Constitution amendment will turn Sabah, Sarawak into territories, says law minister

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KUALA LUMPUR (April 4): The proposed amendment on Article 1(2) in the Federal Constitution will effectively turn Sabah and Sarawak into territories, unlike states currently, said Federal Law Minister Liew Vui Keong.

Speaking at a press conference outside the Dewan Rakyat today, he said the proposed amendment has already taken into account the view of the special committee on the Malaysia Agreement 1963 that is currently at work.

"The special committee is chaired by the Prime Minister with the presence of chief ministers of each state, alongside the respective Attorney-Generals and other high-ranking officers.

"They have been consulted and deliberated on this issue, in fact the most important thing is that we have agreed to amend through this special committee," said Liew. "You can see very well that Sabah and Sarawak will be termed as territories."

To recap, Sabah and Sarawak are seeking more autonomy from the federal government, and are seeking to establish each state as a partner that is equal to the West Malaysia as a whole, as supposedly premised in MA63.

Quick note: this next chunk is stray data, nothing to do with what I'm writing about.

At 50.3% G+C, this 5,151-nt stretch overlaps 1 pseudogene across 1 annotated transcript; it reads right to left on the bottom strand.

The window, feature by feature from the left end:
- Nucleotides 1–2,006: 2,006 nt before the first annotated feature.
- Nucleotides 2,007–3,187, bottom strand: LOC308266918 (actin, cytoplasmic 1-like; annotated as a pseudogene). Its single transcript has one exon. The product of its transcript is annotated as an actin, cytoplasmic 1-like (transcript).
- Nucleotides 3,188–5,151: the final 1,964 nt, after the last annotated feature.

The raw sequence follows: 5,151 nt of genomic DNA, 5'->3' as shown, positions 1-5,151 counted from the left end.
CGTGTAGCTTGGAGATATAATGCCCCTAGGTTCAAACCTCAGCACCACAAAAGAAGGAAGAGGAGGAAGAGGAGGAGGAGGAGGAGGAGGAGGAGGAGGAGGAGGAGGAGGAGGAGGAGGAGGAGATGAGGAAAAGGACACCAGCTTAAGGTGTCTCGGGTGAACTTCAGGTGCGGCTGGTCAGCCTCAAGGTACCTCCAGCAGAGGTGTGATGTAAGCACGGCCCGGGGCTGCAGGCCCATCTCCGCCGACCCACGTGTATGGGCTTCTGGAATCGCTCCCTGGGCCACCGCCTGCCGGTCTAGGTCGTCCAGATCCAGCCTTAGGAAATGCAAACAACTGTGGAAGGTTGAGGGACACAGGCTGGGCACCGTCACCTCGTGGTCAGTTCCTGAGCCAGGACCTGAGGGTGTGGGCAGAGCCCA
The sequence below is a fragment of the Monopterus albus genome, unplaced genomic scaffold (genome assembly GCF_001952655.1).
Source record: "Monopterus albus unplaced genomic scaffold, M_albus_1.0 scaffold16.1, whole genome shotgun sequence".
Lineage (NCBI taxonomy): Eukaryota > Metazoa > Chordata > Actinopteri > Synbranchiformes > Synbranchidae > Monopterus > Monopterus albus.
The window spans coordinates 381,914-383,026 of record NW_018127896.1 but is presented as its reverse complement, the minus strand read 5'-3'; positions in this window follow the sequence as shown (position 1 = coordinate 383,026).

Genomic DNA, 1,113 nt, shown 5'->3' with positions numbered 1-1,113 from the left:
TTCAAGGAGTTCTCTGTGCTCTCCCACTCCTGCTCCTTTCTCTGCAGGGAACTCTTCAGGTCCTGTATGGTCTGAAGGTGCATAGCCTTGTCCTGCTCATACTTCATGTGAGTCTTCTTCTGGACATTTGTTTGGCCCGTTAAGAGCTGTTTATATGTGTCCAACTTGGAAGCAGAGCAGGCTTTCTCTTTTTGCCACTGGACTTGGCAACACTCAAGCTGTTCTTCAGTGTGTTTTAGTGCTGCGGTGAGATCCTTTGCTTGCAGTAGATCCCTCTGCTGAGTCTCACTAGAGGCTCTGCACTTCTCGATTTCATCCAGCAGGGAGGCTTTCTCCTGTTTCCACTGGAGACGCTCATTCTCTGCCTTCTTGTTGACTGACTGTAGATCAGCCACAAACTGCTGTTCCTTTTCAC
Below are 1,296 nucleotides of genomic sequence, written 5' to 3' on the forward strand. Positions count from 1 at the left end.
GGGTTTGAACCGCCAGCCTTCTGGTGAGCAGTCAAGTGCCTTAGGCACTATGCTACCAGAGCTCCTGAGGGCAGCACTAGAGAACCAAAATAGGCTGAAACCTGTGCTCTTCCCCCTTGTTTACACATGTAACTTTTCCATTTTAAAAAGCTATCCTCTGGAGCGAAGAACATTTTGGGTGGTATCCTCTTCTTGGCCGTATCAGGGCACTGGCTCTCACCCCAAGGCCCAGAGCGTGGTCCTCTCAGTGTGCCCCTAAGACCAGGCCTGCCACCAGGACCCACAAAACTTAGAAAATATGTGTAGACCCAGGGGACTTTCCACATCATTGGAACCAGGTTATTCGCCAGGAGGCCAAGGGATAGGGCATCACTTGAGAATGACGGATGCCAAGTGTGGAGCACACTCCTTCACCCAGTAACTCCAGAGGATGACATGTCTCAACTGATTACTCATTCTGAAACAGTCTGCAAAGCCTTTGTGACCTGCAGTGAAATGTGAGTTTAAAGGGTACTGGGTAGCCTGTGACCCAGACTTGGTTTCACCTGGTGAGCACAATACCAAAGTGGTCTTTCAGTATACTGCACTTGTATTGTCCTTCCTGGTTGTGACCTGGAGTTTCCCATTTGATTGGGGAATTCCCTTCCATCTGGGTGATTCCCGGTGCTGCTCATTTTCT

The Constitution (Amendment) Bill 2019 is to amend Clause 2 of Article 1 in the Federal Constitution, which currently groups all Federation states into one, to put Sabah and Sarawak in another grouping as it was prior to an amendment in 1976 — although still described as 'the States of the Federation'.

Liew did not detail why this Bill should be passed before other separate amendments can be conducted to promote greater autonomy of the two states, but said it is "a giant step forward for many things to come for us to continue to live and unite under the Malaysian sun".

On calls by the opposition to establish a separate special select committee on the matter, Liew said it can be done but since it is a government Bill, the government will not initiate a proposal to establish one.

"We have tried to engage with them (opposing MPs) but they refused to hear us.

"[But] we will continue to do so. I personally think that they are not totally against the amendment but they do have some reservations, hopefully they will come to their senses and support the Bill," he added.

Earlier, the motion to read the Bill for the first time in Dewan Rakyat was opposed by opposition MPs who described the amendments as cosmetic and does not truly differentiate Sabah and Sarawak from other federation states.